Pruning down to Love

“Jesus said to his disciples:
“I am the true vine, and my Father is the vine grower.
He takes away every branch in me that does not bear fruit,
and every one that does he prunes so that it bears more fruit.
You are already pruned because of the word that I spoke to you.
Remain in me, as I remain in you.” (Jn 15: 1-3)

Jesus uses the imagery of vines and branches that remain, grow, and are pruned to talk about life in God. Not many of us grow vines any more, but the agricultural imagery would have been more familiar in Jesus’s own time. Here, Jesus sets up a series of relationships: those who remain in Christ are part of a larger vine, branches on a vine. But remaining in Christ is also about Christ remaining in each person. There is an interconnectedness of being that speaks of an underlying unity.

I find this to be beautiful imagery of the idea of union with God. St Teresa of Avila spoke of different degrees of union with God in prayer. Although they are sometimes spoken about as stages, the experiences can be quite varied. However, they are all about a kind of union with God in love that is found through a deepening of interior life, and a discovery that God is in the “innermost chamber” of one’s own being. This is not to say that one is God, any more than a branch is the Gardener or even the Vine, but rather that the being of the Vine—upon which the branch depends for its existence—infuses everything that the branch is. This union of the branches to the Vine also shows us that all people are also united to one another, not through a unity of absolute identity, but through a unity in Christ.

Pruning is an activity that gardeners undertake in order to care for their plants. If a large vine is left to grow wild, eventually it won’t bear any fruit, because all the energy is expended on growing new leaves. Pruning helps to re-orient the energy of the vine into bearing fruit. Our own experiences of being pruned by God are also like this. One of the most important ways that God can prune us is by removing aspects of a “false” sense of self that stand in the way of knowing this true, underlying self that is interconnected to God and to others in God.

For example, a person who thinks that winning the lottery will make him happy has a a false view of himself and does not recognize himself as a creature of Love who is made to love. He not only is mistaken about the value of money. He is mistaken about who he really is, and places his identity outside of himself and God into money.

This can be true of other goods, too, for example, relationships (marriages, friendships, family relationships). The pruning of relationships is a little more complex, because Love really is at the heart of life in God. But relationships also can be in need of being pruned down to genuine love, rather a love that is encumbered by the unwieldy growth of false views. For example, thinking that another person’s actions can make me fundamentally happy places false expectations on him or her. It’s not true that others’ actions have very much to do with my interior joy or lack of it. Rather, other people’s actions and how they affect me have a lot more to do with my own belief systems, my cognitions, and how I respond to my own ways of thinking. This is why one person can be so irate at another person who cuts them off while driving, and another person shrugs her shoulders and says, “ah, well, he must be having a bad day.”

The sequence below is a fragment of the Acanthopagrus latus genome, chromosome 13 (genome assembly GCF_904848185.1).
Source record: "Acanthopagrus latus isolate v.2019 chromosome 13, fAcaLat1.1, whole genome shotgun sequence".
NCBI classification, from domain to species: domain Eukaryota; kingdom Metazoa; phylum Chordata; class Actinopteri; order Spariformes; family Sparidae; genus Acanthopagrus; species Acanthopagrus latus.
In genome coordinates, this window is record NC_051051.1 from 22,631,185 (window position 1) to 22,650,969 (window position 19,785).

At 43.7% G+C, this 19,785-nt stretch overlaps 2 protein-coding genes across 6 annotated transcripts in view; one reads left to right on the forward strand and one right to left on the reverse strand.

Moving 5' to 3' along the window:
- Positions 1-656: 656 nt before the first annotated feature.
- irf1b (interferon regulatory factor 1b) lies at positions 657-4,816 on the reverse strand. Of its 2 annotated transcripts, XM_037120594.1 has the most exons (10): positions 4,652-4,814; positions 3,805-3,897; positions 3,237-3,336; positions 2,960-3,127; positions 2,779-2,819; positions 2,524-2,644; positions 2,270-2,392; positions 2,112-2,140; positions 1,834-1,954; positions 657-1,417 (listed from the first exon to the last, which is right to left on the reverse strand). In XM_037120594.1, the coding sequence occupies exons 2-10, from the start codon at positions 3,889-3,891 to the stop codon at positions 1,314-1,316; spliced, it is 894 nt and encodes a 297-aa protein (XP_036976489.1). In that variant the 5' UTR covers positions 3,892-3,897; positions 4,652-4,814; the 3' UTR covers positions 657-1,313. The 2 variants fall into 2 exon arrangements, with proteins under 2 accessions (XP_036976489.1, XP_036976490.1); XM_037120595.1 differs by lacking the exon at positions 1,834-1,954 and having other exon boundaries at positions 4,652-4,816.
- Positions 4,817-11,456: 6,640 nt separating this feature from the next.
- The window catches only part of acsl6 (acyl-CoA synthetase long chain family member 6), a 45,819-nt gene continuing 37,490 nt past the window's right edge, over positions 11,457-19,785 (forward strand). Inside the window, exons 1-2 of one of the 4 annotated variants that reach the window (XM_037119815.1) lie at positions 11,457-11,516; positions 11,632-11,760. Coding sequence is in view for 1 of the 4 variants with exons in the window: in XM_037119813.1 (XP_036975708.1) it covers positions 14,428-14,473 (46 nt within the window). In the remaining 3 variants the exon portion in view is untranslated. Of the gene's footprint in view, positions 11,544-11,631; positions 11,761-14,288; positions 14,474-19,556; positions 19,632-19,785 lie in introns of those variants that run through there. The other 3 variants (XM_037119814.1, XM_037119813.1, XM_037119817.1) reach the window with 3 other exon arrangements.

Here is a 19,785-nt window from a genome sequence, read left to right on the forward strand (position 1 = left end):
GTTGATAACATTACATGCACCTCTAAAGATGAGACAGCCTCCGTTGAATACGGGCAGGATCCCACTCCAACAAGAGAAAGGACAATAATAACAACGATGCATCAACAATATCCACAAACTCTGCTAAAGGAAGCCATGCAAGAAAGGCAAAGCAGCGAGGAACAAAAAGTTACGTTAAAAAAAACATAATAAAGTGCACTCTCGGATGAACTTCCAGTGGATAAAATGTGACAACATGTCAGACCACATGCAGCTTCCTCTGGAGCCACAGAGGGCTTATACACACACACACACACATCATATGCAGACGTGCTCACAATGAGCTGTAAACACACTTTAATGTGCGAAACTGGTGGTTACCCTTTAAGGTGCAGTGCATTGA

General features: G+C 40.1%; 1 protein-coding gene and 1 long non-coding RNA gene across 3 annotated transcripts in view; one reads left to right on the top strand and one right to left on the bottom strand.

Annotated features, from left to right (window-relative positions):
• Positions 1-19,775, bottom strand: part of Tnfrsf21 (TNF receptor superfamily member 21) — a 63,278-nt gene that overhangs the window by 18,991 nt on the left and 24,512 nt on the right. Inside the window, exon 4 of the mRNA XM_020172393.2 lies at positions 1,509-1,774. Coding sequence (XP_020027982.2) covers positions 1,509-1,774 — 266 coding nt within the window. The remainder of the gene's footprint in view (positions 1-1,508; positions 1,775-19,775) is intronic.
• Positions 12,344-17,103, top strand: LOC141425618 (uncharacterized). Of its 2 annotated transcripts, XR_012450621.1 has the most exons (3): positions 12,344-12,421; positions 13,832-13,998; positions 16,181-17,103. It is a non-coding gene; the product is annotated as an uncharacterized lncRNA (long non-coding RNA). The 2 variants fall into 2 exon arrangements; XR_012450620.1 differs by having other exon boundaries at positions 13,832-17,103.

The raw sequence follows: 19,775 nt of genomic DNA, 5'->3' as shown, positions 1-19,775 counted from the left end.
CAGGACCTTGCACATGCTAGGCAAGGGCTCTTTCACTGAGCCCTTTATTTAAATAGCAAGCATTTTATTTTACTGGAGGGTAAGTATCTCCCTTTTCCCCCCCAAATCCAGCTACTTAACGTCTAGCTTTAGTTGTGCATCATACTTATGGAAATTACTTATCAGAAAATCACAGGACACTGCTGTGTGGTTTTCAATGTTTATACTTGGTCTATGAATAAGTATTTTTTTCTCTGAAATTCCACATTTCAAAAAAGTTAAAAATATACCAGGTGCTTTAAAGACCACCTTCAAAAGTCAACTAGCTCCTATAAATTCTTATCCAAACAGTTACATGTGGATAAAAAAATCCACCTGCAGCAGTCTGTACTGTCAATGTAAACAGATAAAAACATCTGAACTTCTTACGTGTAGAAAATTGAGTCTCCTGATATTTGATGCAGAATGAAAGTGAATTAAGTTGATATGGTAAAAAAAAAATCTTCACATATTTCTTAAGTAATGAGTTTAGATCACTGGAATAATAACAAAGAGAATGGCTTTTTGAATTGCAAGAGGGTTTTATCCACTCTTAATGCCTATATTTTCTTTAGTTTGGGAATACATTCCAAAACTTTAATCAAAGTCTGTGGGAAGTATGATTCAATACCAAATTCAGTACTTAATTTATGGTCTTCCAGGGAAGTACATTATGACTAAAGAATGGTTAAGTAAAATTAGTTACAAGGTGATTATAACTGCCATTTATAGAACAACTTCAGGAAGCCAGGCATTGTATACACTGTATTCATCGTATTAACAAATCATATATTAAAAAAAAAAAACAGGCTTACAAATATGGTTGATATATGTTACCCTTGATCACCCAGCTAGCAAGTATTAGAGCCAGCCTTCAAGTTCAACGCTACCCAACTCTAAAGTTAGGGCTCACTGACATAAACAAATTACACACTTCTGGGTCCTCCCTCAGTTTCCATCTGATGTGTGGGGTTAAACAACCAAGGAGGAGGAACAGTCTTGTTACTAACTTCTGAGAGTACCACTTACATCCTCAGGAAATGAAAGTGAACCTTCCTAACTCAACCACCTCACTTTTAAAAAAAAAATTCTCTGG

Genuine love cares only for the good of the other and finds its origin and energy in the more fundamental Love that grounds all other loves. That interior Love transforms all of our other loves and relationships, to people, to the natural world, to all that is the object of care. As we allow God to transform our desires, the Divine Gardener prunes us of extraneous, wild, unwieldy growth so that we are pruned down to Love itself.

Prayer and Preparation to Love

“In my Father’s house there are many dwelling places.
If there were not,
would I have told you that I am going to prepare a place for you?
And if I go and prepare a place for you,
I will come back again and take you to myself,
so that where I am you also may be.” (Jn 14: 2-4)

Among all the passages in Jesus’s Last Supper Discourses, this is among my favorites. The idea of living “in God’s house” has much to offer as an image. Here Jesus addresses both the universality and the particularity of God’s love. There are many dwelling places in the Father’s home; for me, this emphasizes that God embraces the diversity of different personalities, cultures, attitudes, and characters. There is a place for everyone, as in the image Jesus offers of a tree that grows from a mustard seed and has many branches for the “birds of the air” to rest upon (Luke 13:19). At the same time, Jesus assures his friends that God prepares a place for “you,” for these particular friends of his. God’s love is both universal and particular. We see those two dimensions of love reflected in our everyday human loves, too: we’re both called to love other people agapically, to love everyone simply because we are all part of the same human family and all loved by God, and we are called to love some people in our lives in a more particular way: family, friends, mentors, neighbors, those whom God has placed on our path in some special way. When we love other people, we are also loving the Lord and when we love the Lord we cannot help but love others whom He loves.